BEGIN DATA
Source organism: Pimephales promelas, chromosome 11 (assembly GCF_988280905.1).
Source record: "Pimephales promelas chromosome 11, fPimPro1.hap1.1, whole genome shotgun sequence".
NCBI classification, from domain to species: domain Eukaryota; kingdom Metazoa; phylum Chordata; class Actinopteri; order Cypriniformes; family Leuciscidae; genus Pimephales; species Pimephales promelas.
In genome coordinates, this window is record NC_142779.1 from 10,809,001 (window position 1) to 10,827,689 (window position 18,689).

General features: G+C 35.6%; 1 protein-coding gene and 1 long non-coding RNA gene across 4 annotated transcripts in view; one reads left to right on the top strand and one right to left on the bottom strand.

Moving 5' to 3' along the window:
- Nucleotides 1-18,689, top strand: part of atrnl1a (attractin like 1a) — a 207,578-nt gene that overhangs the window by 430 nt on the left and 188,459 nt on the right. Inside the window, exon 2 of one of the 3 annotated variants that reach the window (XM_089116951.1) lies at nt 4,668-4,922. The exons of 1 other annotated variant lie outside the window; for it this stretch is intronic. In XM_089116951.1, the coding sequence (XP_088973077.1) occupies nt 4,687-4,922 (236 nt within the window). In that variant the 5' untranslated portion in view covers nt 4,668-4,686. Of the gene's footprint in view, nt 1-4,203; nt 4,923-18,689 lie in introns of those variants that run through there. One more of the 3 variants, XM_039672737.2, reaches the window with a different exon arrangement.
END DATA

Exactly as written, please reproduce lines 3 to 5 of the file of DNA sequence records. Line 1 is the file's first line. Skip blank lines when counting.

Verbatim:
NCBI classification, from domain to species: domain Eukaryota; kingdom Metazoa; phylum Chordata; class Actinopteri; order Cypriniformes; family Leuciscidae; genus Pimephales; species Pimephales promelas.
In genome coordinates, this window is record NC_142779.1 from 10,809,001 (window position 1) to 10,827,689 (window position 18,689).

General features: G+C 35.6%; 1 protein-coding gene and 1 long non-coding RNA gene across 4 annotated transcripts in view; one reads left to right on the top strand and one right to left on the bottom strand.